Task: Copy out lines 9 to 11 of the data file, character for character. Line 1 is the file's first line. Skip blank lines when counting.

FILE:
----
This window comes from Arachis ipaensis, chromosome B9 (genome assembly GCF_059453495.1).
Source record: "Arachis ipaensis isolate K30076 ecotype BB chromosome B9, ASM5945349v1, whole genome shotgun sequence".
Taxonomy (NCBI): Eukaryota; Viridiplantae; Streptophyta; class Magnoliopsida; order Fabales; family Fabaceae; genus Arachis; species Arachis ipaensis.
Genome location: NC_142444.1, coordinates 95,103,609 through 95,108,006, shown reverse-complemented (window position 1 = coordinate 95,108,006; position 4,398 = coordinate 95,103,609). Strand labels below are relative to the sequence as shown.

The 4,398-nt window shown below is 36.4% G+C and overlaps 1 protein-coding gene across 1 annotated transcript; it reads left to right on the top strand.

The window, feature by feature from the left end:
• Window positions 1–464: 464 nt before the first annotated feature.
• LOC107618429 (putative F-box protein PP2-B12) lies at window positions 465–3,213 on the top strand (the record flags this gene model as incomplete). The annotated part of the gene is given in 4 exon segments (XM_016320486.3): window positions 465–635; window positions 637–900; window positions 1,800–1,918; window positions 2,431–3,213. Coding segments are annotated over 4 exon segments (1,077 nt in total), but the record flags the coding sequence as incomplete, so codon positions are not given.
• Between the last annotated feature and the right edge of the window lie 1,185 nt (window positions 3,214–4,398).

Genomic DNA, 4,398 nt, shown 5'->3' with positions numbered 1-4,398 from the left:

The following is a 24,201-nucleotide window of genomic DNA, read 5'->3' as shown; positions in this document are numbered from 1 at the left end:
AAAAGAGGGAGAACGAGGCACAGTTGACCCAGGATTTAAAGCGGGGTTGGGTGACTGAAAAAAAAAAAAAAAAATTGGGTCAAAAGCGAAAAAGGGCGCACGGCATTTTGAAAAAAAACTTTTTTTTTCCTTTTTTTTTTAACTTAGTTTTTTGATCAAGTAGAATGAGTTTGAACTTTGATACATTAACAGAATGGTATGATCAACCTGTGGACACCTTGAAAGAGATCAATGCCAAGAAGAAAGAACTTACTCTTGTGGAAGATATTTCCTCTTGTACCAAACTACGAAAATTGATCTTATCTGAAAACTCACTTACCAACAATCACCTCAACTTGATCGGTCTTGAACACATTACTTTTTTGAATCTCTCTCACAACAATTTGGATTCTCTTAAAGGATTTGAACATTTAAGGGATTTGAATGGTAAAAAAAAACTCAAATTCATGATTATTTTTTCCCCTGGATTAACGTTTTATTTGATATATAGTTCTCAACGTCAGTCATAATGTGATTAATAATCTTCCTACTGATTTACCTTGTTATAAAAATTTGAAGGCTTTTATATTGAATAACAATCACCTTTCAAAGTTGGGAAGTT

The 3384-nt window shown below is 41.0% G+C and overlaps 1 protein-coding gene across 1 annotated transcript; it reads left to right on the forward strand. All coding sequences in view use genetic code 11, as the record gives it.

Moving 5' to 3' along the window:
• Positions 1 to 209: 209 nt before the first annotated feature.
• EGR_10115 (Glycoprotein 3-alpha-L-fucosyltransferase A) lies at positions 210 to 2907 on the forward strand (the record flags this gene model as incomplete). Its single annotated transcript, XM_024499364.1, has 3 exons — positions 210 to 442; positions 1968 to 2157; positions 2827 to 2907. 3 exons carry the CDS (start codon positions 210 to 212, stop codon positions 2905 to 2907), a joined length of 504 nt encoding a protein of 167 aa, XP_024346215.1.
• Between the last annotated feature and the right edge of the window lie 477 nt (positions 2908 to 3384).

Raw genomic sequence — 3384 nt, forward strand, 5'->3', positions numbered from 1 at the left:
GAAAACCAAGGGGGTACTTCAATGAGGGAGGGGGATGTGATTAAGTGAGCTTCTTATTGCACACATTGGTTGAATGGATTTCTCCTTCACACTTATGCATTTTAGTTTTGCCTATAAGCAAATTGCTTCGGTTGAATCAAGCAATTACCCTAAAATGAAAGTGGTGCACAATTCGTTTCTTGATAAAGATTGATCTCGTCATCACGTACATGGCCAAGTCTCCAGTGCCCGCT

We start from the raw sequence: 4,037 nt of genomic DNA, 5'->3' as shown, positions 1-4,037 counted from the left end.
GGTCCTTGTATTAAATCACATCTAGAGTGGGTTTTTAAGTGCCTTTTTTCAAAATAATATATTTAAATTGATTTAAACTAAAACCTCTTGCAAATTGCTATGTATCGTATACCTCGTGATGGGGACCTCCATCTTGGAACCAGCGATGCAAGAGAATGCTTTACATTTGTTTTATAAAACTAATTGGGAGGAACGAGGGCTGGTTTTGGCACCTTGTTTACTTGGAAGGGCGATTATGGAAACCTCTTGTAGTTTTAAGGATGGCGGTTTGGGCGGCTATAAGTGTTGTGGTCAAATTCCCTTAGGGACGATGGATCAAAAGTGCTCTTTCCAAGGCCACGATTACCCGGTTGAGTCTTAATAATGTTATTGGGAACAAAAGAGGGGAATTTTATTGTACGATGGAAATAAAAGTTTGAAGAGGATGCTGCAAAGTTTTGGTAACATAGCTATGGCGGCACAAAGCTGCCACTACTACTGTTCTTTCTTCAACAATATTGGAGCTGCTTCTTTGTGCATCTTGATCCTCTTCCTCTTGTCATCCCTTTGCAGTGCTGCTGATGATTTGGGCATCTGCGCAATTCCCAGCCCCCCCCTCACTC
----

• Between the last annotated feature and the right edge of the window lie 1,185 nt (window positions 3,214–4,398).

Genomic DNA, 4,398 nt, shown 5'->3' with positions numbered 1-4,398 from the left:

The following is a 24,201-nucleotide window of genomic DNA, read 5'->3' as shown; positions in this document are numbered from 1 at the left end: